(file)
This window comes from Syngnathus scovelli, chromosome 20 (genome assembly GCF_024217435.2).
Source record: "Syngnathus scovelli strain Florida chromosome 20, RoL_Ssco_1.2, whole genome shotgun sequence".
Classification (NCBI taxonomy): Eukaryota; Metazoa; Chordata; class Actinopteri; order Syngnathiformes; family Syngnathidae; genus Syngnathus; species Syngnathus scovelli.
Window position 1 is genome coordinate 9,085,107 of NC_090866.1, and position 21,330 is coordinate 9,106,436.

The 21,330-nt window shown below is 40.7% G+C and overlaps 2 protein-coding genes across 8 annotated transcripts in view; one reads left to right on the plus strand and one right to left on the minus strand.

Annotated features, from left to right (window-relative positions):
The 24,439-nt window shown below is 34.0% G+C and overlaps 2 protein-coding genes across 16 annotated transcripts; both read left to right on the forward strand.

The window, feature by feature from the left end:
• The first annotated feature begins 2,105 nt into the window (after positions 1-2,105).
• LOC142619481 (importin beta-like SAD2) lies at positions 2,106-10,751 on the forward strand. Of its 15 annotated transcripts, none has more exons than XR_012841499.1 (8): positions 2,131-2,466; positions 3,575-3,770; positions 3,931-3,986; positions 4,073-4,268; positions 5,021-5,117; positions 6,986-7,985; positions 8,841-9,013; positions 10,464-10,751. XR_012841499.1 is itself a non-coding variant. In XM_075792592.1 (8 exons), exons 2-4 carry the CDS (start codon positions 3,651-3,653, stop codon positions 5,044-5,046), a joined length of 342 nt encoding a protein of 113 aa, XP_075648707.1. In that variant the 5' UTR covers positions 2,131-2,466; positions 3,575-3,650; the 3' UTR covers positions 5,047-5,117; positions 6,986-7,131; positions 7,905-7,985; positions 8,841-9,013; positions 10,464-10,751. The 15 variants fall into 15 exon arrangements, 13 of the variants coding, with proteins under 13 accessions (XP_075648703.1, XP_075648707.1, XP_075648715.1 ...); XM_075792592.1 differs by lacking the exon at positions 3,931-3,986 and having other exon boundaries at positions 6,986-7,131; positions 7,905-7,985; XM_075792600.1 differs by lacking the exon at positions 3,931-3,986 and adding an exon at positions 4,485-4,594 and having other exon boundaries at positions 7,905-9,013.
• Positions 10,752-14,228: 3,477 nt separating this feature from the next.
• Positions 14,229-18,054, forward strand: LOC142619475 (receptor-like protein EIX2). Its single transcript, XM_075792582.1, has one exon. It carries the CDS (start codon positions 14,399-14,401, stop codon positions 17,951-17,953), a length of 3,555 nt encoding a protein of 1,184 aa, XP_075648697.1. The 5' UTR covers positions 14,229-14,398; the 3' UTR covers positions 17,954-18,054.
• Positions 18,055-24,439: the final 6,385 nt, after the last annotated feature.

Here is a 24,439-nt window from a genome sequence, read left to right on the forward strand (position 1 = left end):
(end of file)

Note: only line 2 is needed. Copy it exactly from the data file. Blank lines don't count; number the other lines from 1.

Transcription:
Source record: "Syngnathus scovelli strain Florida chromosome 20, RoL_Ssco_1.2, whole genome shotgun sequence".